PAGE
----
I had a severe cold last weekend.
Runny nose, sore throat , mild fever and cough. You know how bad all these symptoms are.
There is nothing to do here, the common cold is a common infectious disease in humans and an average person has a cold a few times a year.
But it makes me think about a previous hypothesis that high doses of vitamin C can prevent colds.
Does Vitamin C help treat colds? Fact and fiction
This theory was popular in the 1970s when the writer won the Nobel Prize published a book on the prevention of colds by taking high doses of vitamin C. He uses about 18,000 mg per day (RDA - Recommended Dietary Allowance is about 75 mg for women and 90 mg for men).
At that time, there were no reliable studies that proved this to be true.
Since then, this has been extensively studied.
Vitamin C and immune system
is an antioxidant and necessary for the production of collagen for the skin. Collagen is the most abundant protein found in mammals, keeping skin and other tissues strong but flexible.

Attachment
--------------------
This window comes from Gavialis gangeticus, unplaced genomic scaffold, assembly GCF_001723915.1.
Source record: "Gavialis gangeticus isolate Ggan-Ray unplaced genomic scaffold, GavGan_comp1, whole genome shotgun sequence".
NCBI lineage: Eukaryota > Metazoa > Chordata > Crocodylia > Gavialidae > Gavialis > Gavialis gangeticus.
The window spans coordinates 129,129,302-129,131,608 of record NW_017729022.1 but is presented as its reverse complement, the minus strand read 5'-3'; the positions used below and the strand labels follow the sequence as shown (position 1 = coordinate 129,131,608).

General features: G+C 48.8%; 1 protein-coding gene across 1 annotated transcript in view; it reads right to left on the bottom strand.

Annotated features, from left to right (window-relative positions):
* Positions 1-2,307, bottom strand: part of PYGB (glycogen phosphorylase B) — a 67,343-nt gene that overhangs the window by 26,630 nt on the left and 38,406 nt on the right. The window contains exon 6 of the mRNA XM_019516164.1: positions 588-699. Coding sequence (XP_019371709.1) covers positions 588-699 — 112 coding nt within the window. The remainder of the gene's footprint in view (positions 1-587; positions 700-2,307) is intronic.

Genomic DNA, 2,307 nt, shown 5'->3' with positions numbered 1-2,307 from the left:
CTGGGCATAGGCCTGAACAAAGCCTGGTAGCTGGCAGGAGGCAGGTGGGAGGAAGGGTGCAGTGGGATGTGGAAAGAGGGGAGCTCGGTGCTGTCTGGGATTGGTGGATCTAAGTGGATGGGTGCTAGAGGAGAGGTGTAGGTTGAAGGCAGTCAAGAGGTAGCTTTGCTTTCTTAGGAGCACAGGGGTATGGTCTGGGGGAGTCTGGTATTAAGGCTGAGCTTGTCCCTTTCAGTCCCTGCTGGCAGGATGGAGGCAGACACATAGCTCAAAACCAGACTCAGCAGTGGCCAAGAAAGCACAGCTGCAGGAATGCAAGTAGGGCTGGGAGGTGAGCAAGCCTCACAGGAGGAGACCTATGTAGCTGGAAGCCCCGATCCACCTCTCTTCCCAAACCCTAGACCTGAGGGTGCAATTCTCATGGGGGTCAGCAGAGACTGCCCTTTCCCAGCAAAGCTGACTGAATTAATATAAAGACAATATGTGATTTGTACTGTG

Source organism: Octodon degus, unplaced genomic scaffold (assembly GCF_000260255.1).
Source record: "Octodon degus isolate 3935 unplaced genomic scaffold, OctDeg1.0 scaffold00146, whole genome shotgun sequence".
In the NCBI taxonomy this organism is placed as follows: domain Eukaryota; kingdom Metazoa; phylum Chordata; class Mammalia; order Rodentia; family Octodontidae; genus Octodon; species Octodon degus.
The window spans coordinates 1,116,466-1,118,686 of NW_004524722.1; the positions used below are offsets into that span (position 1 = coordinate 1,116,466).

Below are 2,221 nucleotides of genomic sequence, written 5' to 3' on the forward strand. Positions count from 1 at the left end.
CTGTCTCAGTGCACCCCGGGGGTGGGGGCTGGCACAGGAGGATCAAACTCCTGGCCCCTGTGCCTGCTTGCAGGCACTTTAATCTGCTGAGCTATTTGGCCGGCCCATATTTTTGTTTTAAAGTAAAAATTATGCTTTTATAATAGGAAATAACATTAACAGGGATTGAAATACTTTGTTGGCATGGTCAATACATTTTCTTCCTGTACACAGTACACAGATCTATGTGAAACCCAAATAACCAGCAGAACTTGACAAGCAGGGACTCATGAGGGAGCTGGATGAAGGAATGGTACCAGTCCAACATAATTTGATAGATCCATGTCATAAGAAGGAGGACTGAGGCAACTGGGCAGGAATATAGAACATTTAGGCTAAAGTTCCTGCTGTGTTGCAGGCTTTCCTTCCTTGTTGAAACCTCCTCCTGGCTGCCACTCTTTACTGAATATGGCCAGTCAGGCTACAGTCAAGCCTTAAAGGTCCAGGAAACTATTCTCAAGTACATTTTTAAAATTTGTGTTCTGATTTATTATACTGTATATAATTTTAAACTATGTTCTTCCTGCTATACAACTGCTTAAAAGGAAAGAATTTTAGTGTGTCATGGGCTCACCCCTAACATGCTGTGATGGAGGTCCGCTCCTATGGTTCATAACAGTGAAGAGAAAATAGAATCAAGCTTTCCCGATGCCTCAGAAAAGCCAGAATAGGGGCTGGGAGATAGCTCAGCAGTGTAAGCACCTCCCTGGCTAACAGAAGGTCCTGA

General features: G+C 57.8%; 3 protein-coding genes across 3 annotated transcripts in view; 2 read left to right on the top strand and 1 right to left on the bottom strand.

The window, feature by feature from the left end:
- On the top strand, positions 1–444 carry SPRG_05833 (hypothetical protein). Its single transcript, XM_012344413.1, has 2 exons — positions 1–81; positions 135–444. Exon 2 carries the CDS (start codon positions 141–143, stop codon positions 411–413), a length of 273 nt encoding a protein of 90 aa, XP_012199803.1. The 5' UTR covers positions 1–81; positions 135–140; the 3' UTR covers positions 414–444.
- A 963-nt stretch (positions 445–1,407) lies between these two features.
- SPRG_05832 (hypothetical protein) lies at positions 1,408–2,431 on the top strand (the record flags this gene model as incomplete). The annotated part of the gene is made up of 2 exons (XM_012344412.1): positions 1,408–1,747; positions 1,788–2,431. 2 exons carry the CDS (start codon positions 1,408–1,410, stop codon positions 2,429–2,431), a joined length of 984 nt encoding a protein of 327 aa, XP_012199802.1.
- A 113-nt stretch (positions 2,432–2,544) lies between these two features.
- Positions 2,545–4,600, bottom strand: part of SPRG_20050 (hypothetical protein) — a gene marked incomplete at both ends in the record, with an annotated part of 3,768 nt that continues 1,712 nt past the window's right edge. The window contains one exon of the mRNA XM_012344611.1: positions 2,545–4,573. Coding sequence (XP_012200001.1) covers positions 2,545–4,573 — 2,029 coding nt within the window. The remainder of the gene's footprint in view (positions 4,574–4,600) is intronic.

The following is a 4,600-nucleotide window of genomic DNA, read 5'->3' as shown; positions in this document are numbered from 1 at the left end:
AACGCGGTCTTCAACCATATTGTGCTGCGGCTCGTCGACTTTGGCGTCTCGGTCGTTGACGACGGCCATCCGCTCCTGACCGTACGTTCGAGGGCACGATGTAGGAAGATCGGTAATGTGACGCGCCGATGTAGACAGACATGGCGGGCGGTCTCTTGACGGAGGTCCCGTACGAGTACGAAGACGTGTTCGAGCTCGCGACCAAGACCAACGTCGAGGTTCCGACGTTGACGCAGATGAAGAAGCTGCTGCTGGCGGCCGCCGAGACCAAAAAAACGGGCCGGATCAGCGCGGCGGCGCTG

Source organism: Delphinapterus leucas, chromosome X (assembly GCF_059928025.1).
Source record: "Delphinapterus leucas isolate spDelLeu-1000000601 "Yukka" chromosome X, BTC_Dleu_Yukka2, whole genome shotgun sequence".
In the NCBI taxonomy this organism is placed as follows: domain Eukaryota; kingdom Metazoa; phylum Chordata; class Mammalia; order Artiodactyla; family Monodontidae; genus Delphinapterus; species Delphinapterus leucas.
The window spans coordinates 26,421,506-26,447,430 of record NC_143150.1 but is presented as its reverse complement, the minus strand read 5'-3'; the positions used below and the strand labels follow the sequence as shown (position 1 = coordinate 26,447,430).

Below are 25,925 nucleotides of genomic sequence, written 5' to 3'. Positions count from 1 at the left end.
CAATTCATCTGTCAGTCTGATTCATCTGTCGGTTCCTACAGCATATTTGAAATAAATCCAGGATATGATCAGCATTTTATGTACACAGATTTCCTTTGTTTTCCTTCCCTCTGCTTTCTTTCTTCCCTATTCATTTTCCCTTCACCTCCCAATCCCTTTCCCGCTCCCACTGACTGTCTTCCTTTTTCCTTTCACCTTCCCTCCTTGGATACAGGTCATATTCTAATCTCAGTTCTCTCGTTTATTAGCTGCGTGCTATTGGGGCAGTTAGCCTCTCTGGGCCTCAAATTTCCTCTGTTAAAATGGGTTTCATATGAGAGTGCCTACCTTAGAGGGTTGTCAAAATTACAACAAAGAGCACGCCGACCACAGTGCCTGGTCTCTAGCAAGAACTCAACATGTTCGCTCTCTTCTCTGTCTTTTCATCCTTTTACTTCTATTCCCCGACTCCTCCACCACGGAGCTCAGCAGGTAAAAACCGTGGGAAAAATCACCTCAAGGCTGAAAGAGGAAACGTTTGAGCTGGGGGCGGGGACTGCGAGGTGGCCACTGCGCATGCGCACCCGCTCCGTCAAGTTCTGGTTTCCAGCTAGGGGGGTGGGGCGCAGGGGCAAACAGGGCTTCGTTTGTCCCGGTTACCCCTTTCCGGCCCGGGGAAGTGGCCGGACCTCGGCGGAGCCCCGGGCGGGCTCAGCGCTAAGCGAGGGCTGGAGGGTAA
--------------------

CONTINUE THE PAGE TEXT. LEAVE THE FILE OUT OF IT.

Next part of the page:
The result of this missing set is called (disease of blood due to lack of vitamin C). This disease is not really a problem of medicine today, because most people get enough vitamin C from food every day.
However, a little-known thing is that vitamin C is also highly concentrated in immune cells and consumed quickly when infected .
What effect does it have on the common cold?
Over the past few decades, many randomized controlled studies that have tested this vitamin have any real effect on the common cold.
The results are quite disappointing.
A meta-analysis of over 29 reports including 11,306 participants revealed that taking 200 mg of vitamin C or more did not reduce the frequency of colds .
However, vitamin C tends to reduce the severity and duration of colds.
Basically, if you take vitamin C you will find that you still have colds as much as before, but they may be less serious and the duration is shorter.
There are, of course, many potential benefits of vitamin C supplementation, and there is a lot of epidemiological evidence to suggest that the amount of vitamin C from food is associated with a lower risk of cardiovascular disease and cancer .